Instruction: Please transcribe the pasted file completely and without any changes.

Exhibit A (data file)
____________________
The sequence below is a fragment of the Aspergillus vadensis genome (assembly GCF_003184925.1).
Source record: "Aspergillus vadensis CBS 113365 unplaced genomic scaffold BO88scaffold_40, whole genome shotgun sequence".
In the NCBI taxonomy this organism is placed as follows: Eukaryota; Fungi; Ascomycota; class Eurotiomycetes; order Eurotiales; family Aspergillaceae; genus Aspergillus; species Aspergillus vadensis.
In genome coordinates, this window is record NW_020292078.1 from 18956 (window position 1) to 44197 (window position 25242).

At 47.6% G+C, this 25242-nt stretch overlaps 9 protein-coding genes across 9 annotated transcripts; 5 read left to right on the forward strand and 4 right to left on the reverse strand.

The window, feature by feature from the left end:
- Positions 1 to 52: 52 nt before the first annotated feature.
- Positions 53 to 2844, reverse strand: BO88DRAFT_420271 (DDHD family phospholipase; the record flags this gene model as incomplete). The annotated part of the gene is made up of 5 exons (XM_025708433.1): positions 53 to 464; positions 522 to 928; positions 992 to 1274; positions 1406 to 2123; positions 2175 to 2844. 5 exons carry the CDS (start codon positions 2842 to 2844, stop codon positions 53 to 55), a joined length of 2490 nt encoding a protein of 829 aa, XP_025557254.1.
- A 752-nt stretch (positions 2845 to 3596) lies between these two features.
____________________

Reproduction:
The sequence below is a fragment of the Aspergillus vadensis genome (assembly GCF_003184925.1).
Source record: "Aspergillus vadensis CBS 113365 unplaced genomic scaffold BO88scaffold_40, whole genome shotgun sequence".
In the NCBI taxonomy this organism is placed as follows: Eukaryota; Fungi; Ascomycota; class Eurotiomycetes; order Eurotiales; family Aspergillaceae; genus Aspergillus; species Aspergillus vadensis.
In genome coordinates, this window is record NW_020292078.1 from 18956 (window position 1) to 44197 (window position 25242).

At 47.6% G+C, this 25242-nt stretch overlaps 9 protein-coding genes across 9 annotated transcripts; 5 read left to right on the forward strand and 4 right to left on the reverse strand.

The window, feature by feature from the left end:
- Positions 1 to 52: 52 nt before the first annotated feature.
- Positions 53 to 2844, reverse strand: BO88DRAFT_420271 (DDHD family phospholipase; the record flags this gene model as incomplete). The annotated part of the gene is made up of 5 exons (XM_025708433.1): positions 53 to 464; positions 522 to 928; positions 992 to 1274; positions 1406 to 2123; positions 2175 to 2844. 5 exons carry the CDS (start codon positions 2842 to 2844, stop codon positions 53 to 55), a joined length of 2490 nt encoding a protein of 829 aa, XP_025557254.1.
- A 752-nt stretch (positions 2845 to 3596) lies between these two features.